EU Court upholds German transfer pricing law, says non-arm’s length loan guarantee may be justified

By Davide Anghileri, University of Lausanne

The Court of Justice of European Union on 31 May concluded that German transfer pricing legislation is consistent with EU concepts of freedom of establishment. Moreover, the Second Chamber ruled, in the case, C-382/16 Hornbach-Baumarkt, that a parent company’s position as a shareholder of a non-resident company may be taken into account in determining whether there is sufficient commercial justification for a non-arm’s length related-party transaction.

German transfer pricing challenge

In the case at stake, a German parent company guaranteed loans of two related companies for no remuneration. The German tax office corrected the amount of income allocated to the parent company as a result of the guarantee, taking the view that unrelated third parties, under the same or similar circumstances, would agree on remuneration in exchange for granting the guarantees.

The parent company challenged the decision saying that the German legislation was contrary to freedom of establishment because it leads to unequal treatment in cases involving domestic and foreign transactions since, in a case involving purely domestic transactions, no corrections to income would be made to reflect the presumed amount of the remuneration for guarantees granted to subsidiaries.

Moreover, the company argued that the legislation is disproportionate to achieving the government’s objectives because the law does not provide an opportunity for the company to present commercial justification to explain a non-arm’s-length transaction.

The German court requested a preliminary ruling from the ECJ.

The judgment

The ECJ stated that transfer pricing legislation constitutes, per se, a restriction to the freedom of establishment. However, this restriction can be justified, the court said, by the need to preserve a balanced allocation of taxing rights between the Member States.

In fact, the goal of the transfer pricing legislation is to prevent profit shifting via transactions that are not in accordance with market conditions, the ECJ said.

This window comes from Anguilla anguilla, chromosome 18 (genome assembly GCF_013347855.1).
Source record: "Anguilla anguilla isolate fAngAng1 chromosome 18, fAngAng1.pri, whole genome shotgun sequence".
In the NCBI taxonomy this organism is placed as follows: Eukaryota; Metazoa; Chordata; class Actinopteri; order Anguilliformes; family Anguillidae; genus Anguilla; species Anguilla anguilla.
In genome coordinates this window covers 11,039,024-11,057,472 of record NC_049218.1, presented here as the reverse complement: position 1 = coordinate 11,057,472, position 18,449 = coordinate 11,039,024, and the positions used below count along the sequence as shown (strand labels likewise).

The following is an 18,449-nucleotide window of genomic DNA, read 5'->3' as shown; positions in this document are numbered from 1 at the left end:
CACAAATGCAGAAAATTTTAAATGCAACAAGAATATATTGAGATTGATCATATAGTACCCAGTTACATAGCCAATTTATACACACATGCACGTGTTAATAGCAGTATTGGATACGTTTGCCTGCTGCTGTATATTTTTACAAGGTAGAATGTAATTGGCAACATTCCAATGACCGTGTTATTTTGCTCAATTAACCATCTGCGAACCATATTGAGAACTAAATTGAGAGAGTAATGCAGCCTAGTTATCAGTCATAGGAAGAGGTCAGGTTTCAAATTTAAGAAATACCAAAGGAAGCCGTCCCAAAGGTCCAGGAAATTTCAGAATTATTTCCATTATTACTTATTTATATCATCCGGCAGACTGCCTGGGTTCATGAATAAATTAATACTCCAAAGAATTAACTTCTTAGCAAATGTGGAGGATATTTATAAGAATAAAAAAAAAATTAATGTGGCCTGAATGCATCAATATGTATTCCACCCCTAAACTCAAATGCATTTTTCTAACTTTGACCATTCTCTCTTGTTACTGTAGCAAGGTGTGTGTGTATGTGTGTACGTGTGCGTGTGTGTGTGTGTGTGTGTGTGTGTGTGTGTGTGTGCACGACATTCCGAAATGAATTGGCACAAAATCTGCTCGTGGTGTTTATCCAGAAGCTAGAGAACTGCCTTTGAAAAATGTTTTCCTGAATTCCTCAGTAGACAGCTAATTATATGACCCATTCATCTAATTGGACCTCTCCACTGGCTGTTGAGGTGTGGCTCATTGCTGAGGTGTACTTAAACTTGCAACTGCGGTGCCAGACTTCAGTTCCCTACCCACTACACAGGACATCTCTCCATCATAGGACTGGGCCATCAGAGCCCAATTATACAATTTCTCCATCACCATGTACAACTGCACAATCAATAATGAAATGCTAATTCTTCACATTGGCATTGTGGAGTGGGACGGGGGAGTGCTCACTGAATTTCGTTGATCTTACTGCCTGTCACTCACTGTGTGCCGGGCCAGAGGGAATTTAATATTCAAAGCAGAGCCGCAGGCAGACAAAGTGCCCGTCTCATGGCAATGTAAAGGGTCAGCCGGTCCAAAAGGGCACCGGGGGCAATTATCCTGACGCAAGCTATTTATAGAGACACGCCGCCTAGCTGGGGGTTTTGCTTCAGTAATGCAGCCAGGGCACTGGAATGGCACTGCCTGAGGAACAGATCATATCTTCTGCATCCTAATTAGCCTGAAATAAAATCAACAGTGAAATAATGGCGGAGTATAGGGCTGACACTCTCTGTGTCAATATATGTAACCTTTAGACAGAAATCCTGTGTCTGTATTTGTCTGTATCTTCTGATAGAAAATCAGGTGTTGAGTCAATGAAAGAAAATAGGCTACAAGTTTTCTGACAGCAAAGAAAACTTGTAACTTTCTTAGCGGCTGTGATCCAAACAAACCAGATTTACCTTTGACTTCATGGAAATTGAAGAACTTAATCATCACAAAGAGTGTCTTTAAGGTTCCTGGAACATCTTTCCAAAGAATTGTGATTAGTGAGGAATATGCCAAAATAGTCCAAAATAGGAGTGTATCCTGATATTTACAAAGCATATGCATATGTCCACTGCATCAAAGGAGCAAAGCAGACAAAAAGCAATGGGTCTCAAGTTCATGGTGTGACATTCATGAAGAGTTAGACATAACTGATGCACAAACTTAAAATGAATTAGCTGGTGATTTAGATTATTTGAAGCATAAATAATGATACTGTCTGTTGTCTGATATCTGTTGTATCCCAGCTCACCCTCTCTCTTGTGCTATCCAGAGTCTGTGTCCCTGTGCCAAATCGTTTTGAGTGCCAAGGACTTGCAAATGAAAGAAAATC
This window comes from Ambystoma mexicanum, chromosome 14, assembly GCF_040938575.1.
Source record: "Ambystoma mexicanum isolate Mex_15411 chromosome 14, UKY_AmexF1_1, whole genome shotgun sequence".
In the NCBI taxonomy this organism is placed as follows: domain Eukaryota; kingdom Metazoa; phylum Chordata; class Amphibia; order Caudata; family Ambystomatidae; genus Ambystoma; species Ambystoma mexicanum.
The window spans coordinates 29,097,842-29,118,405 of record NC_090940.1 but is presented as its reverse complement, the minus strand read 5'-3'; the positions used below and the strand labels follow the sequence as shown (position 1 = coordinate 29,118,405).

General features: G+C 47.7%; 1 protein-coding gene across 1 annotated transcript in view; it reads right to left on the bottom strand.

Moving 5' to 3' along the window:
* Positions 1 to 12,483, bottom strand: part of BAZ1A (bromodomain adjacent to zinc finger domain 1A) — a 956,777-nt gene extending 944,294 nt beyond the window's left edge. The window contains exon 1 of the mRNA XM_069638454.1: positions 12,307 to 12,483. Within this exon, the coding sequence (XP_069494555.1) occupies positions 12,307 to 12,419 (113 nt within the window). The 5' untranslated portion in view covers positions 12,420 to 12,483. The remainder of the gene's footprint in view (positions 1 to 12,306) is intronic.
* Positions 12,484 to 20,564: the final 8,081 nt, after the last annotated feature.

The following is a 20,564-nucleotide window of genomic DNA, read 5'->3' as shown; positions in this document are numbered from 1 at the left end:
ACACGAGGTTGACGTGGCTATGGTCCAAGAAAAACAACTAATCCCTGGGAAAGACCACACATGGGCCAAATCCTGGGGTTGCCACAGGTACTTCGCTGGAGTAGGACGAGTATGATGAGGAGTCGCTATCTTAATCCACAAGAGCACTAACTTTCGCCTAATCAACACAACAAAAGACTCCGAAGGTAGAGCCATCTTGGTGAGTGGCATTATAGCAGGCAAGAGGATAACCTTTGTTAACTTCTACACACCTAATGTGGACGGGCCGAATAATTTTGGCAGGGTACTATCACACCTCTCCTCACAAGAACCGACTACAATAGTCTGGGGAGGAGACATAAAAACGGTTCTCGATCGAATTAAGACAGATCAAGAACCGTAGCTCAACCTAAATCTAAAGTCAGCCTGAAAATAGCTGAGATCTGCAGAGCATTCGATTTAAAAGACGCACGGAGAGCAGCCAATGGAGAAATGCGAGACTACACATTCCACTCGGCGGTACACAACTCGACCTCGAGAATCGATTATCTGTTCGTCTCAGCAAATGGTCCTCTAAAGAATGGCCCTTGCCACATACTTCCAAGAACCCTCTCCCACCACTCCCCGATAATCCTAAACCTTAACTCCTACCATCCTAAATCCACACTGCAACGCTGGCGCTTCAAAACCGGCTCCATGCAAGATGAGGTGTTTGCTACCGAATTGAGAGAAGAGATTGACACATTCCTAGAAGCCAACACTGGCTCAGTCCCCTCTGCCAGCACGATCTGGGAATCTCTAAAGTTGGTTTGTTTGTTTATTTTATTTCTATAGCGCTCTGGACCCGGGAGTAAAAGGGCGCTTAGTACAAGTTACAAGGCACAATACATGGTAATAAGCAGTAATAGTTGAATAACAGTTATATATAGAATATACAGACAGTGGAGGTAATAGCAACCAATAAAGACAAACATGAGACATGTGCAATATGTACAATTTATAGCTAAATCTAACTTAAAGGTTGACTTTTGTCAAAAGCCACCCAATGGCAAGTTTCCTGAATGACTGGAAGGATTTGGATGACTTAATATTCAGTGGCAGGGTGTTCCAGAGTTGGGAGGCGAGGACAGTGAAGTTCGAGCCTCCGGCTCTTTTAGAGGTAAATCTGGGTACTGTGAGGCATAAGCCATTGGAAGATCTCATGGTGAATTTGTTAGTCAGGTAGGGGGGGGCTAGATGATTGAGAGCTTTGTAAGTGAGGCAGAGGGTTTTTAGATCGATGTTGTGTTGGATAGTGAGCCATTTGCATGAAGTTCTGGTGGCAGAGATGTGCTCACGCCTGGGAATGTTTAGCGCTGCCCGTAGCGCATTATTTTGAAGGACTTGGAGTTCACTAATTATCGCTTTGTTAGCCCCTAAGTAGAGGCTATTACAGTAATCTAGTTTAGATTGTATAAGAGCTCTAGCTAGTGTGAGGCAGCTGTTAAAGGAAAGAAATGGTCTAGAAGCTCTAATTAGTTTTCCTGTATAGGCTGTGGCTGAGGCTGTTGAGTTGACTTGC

The issue at stake is to understand whether or not the German transfer pricing legislation goes beyond what is necessary to achieve the objective which it pursues, the ECJ, then said.

In its analysis, the ECJ stated that legislation does not go beyond what is necessary to attain the objectives relating to the need to maintain the balanced allocation of the power to tax between the Member States and to prevent tax avoidance if the taxpayer is given an opportunity, without being subject to undue administrative constraints, to provide evidence of any commercial justification that there may have been for that transaction, and if the corrective tax measure is confined to the part which exceeds what would have been agreed between the companies in question under market conditions.

Regarding the second point, the ECJ stated that the income adjustment made by the German tax authorities was limited to the portion of the income which exceeded what would have been agreed between unrelated companies.

Commercial justification

Regarding proof of commercial justification, the ECJ pointed out that this concept may include economic reasons resulting from the very existence of a relationship of interdependence between the parent company resident in the Member State concerned and its subsidiaries which are resident in another Member State.

Regarding proof of commercial justification, the ECJ pointed out that this concept may include economic reasons resulting from the very existence of a relationship of interdependence between the parent company resident in the Member State concerned and its subsidiaries which are resident in another Member State.

In fact, in the opinion of the ECJ, contrary to the opinion of the German government, a parent company has sufficient commercial reason to provide capital on non-arm’s-length terms to a subsidiary when a subsidiary lacks sufficient equity capital to expand.

The ECJ said, as well, that no argument relating to the risk of tax avoidance had been advanced by the German government, nor had a wholly artificial arrangement had been identified, and no desire on the part of the applicant in the main proceedings to reduce its taxable profit in Germany was proved.

Therefore, the ECJ stated that comfort letters containing a guarantee free of any remuneration might be commercially justified because the parent company is a shareholder of the foreign group companies, which would justify the transaction at issue under non-arm’s-length terms.

However, the ECJ also that, in the case at stake, it is for the referring court to determine whether the parent company was in a position, without being subject to undue administrative constraints, to put forward elements attesting to a possible commercial justification for the transactions at issue in the main proceedings, without it being precluded that economic reasons resulting from its position as a shareholder of the non-resident company might be taken into account in that regard.

Davide Anghileri

Davide Anghileri

Researcher and lecturer at University of Lausanne

Davide Anghileri is a PhD candidate at the University of Lausanne, where he is writing his thesis on the attribution of profits to PEs. He researches transfer pricing issues and lectures for the Master of Advanced Studies in International Taxation and Executive Program on Transfer Pricing.

Anghileri, a Contributing Editor at MNE Tax, previously worked as a policy advisor to the Swiss government on BEPS issues.

Davide can be reached at danghileri@yahoo.it.

Davide Anghileri
Davide can be reached at danghileri@yahoo.it.


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